Stroke Prediction Based on the Spontaneous Nystagmus Suppression Test in Dizzy Patients: A Diagnostic Accuracy Study.

Mantokoudis, Georgios; Wyss, Thomas; Zamaro, Ewa; Korda, Athanasia; Wagner, Franca; Sauter, Thomas C; Kerkeni, Hassen; Kalla, Roger; Morrison, Miranda Claire; Caversaccio, Marco Domenico (2021). Stroke Prediction Based on the Spontaneous Nystagmus Suppression Test in Dizzy Patients: A Diagnostic Accuracy Study. Neurology, 97(1), e42-e51. American Academy of Neurology 10.1212/WNL.0000000000012176

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ObjectiveFailure of fixation suppression of spontaneous nystagmus is sometimes seen in patients with vestibular strokes involving the cerebellum or brainstem, however, the accuracy of this test for the discrimination between peripheral and central causes in patients with an acute vestibular syndrome (AVS) is unknown.MethodsPatients with AVS were screened and recruited (convenience sample) as part of a prospective cross-sectional study in the Emergency Department between 2015-2020. All patients received neuroimaging which served as a reference standard. We recorded fixation suppression with video-oculography (VOG) for straight, right and left gaze. The ocular fixation index (OFI) and the spontaneous nystagmus slow velocity reduction was calculated.ResultsWe screened 1646 dizzy patients in the emergency department and tested for spontaneous nystagmus in 148 included AVS patients. We analyzed 56 patients with a diagnosed acute unilateral vestibulopathy (vestibular neuritis) and 28 patients with a confirmed stroke. There was a complete nystagmus fixation suppression in 49.5% of AVS patients, in 40% of patients with vestibular neuritis and in 62.5% of vestibular strokes. OFI scores had no predictive value for detecting strokes, however, a nystagmus reduction of less than 2deg/s showed a high accuracy of 76.9% (CI 0.59-0.89) with a sensitivity of 62.2% and specificity of 84.8% in detecting strokes..ConclusionsThe presence of fixation suppression does not rule out a central lesion. The magnitude of suppression was lower compared to patients with vestibular neuritis. The nystagmus suppression test still predicts accurately vestibular strokes provided that eye movements are recorded with VOG.Classification of EvidenceThis study provides Class II evidence that in patients with an acute vestibular syndrome, decreased fixation suppression recorded with VOG occurred more often in stroke (76.9%) than in vestibular neuritis (37.8%).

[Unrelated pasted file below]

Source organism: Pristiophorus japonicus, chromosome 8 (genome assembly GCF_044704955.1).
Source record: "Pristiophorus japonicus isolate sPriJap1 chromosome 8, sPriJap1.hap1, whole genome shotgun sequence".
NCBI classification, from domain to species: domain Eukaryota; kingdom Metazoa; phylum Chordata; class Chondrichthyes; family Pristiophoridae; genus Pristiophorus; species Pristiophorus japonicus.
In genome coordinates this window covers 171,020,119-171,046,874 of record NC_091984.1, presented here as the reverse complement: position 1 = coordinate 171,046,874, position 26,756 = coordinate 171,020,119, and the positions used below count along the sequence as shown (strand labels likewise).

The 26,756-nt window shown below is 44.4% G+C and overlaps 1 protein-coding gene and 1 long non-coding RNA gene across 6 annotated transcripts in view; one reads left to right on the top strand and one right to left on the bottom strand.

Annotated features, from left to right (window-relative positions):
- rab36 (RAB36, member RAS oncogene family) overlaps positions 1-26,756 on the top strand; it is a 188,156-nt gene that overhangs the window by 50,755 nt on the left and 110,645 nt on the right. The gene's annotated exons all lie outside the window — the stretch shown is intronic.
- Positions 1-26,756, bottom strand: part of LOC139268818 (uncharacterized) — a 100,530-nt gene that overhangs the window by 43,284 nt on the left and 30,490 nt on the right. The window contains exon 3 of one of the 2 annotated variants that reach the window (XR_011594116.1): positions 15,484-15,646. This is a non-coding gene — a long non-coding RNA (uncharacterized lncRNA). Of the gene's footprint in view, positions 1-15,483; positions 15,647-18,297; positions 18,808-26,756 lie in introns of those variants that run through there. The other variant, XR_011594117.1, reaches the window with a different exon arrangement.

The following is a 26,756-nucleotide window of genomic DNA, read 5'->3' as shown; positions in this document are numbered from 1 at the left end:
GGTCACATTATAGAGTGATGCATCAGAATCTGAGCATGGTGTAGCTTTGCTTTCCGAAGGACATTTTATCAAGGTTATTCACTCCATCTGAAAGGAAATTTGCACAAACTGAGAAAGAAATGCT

Item Type:

Journal Article (Original Article)

Division/Institute:

04 Faculty of Medicine > Department of Intensive Care, Emergency Medicine and Anaesthesiology (DINA) > University Emergency Center
04 Faculty of Medicine > Department of Head Organs and Neurology (DKNS) > Clinic of Neurology
04 Faculty of Medicine > Department of Head Organs and Neurology (DKNS) > Clinic of Ear, Nose and Throat Disorders (ENT)
04 Faculty of Medicine > Department of Radiology, Neuroradiology and Nuclear Medicine (DRNN) > Institute of Diagnostic and Interventional Neuroradiology

UniBE Contributor:

Mantokoudis, Georgios; Wyss, Thomas Werner; Zamaro, Ewa; Korda, Athanasia; Wagner, Franca; Sauter, Thomas Christian; Kerkeni, Hassen; Kalla, Roger; Morrison, Miranda Claire and Caversaccio, Marco

Subjects:

600 Technology > 610 Medicine & health

ISSN:

1526-632X

Publisher:

American Academy of Neurology

Language:

English

Submitter:

Martin Zbinden

Date Deposited:

06 Jul 2021 15:17

Last Modified:

06 Jul 2021 15:26

Publisher DOI:

10.1212/WNL.0000000000012176

PubMed ID:

33986142

BORIS DOI:

10.48350/157292

URI:

https://boris.unibe.ch/id/eprint/157292

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